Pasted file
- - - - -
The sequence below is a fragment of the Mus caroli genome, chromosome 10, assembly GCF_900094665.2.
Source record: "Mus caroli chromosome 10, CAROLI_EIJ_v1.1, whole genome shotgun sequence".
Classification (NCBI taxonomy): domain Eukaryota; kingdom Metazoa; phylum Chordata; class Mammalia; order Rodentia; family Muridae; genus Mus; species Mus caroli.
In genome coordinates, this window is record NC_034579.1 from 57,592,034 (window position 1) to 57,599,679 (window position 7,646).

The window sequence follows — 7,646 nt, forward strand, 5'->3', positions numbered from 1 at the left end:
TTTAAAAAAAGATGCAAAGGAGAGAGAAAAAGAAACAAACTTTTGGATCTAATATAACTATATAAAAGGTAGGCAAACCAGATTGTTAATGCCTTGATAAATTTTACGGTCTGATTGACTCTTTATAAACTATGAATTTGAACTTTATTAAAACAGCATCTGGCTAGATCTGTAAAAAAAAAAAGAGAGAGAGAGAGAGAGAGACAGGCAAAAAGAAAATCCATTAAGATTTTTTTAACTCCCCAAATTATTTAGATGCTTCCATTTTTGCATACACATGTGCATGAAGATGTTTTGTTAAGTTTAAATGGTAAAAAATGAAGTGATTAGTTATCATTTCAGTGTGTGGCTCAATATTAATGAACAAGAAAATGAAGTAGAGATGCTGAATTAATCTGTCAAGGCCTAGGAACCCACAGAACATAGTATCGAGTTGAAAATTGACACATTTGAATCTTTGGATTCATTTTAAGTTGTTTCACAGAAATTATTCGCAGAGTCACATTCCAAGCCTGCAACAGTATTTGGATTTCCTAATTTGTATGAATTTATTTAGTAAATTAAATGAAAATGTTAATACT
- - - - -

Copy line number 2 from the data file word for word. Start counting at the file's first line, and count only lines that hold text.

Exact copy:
Source record: "Mus caroli chromosome 10, CAROLI_EIJ_v1.1, whole genome shotgun sequence".